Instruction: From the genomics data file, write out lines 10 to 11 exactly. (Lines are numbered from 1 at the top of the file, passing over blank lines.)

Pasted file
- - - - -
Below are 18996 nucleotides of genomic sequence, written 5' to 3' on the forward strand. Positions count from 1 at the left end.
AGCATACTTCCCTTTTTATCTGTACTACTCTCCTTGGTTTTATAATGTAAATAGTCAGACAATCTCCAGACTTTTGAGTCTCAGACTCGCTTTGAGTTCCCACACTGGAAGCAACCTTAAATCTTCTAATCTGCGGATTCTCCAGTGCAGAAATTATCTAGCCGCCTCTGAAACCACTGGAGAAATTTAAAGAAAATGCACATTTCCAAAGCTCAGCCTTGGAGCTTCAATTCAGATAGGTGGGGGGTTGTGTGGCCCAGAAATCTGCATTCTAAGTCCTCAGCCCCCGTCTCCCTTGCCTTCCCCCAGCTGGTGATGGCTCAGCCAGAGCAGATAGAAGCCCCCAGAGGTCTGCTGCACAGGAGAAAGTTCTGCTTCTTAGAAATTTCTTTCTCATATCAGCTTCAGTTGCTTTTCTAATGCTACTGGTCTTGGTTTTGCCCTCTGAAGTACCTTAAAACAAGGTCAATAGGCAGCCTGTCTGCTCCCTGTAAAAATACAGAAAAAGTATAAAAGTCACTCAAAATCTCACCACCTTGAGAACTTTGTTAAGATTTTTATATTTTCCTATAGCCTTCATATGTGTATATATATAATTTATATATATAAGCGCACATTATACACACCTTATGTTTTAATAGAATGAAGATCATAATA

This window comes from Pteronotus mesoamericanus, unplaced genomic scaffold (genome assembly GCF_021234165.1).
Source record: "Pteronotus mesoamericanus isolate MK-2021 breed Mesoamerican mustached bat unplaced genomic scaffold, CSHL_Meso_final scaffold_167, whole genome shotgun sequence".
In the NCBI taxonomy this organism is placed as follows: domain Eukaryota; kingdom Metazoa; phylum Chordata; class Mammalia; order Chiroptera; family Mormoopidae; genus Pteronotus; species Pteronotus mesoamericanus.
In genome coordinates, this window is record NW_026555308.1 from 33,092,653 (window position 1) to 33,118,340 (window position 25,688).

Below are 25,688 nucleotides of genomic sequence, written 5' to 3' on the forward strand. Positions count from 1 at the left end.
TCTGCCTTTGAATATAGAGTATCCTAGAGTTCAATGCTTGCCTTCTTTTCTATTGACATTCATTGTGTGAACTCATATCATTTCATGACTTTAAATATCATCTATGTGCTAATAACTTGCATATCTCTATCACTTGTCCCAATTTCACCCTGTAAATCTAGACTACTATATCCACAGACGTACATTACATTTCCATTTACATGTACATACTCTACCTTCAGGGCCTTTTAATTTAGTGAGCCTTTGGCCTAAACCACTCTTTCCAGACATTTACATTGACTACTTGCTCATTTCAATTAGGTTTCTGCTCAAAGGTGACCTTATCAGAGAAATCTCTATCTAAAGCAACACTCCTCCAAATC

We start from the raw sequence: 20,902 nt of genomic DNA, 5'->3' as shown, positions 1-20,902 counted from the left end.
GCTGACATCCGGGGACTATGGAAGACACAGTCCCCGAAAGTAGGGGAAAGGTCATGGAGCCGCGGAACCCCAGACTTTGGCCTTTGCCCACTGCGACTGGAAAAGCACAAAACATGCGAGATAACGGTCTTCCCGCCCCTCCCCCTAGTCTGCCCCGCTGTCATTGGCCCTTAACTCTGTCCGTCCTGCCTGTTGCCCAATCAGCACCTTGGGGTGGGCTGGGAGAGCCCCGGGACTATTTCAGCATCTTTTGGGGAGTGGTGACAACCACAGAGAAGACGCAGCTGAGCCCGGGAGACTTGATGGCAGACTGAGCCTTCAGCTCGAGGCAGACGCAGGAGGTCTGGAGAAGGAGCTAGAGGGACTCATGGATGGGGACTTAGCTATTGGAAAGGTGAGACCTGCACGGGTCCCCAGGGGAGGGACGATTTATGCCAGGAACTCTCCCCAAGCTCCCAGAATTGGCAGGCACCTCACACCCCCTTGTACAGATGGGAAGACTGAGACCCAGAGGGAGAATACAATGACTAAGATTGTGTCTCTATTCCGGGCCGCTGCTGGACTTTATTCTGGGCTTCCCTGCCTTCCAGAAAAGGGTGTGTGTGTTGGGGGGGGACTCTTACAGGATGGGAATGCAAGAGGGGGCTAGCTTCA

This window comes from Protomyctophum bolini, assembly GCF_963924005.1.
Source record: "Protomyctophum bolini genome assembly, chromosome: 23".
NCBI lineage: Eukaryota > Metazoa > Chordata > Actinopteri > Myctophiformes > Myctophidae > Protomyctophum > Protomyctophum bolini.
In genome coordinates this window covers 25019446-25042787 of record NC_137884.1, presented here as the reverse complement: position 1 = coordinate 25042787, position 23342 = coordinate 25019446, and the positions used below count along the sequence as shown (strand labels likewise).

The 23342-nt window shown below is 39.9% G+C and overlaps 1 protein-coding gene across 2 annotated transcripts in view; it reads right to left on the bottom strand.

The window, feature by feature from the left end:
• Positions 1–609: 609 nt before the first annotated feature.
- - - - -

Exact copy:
GCTGACATCCGGGGACTATGGAAGACACAGTCCCCGAAAGTAGGGGAAAGGTCATGGAGCCGCGGAACCCCAGACTTTGGCCTTTGCCCACTGCGACTGGAAAAGCACAAAACATGCGAGATAACGGTCTTCCCGCCCCTCCCCCTAGTCTGCCCCGCTGTCATTGGCCCTTAACTCTGTCCGTCCTGCCTGTTGCCCAATCAGCACCTTGGGGTGGGCTGGGAGAGCCCCGGGACTATTTCAGCATCTTTTGGGGAGTGGTGACAACCACAGAGAAGACGCAGCTGAGCCCGGGAGACTTGATGGCAGACTGAGCCTTCAGCTCGAGGCAGACGCAGGAGGTCTGGAGAAGGAGCTAGAGGGACTCATGGATGGGGACTTAGCTATTGGAAAGGTGAGACCTGCACGGGTCCCCAGGGGAGGGACGATTTATGCCAGGAACTCTCCCCAAGCTCCCAGAATTGGCAGGCACCTCACACCCCCTTGTACAGATGGGAAGACTGAGACCCAGAGGGAGAATACAATGACTAAGATTGTGTCTCTATTCCGGGCCGCTGCTGGACTTTATTCTGGGCTTCCCTGCCTTCCAGAAAAGGGTGTGTGTGTTGGGGGGGGACTCTTACAGGATGGGAATGCAAGAGGGGGCTAGCTTCA

This window comes from Protomyctophum bolini, assembly GCF_963924005.1.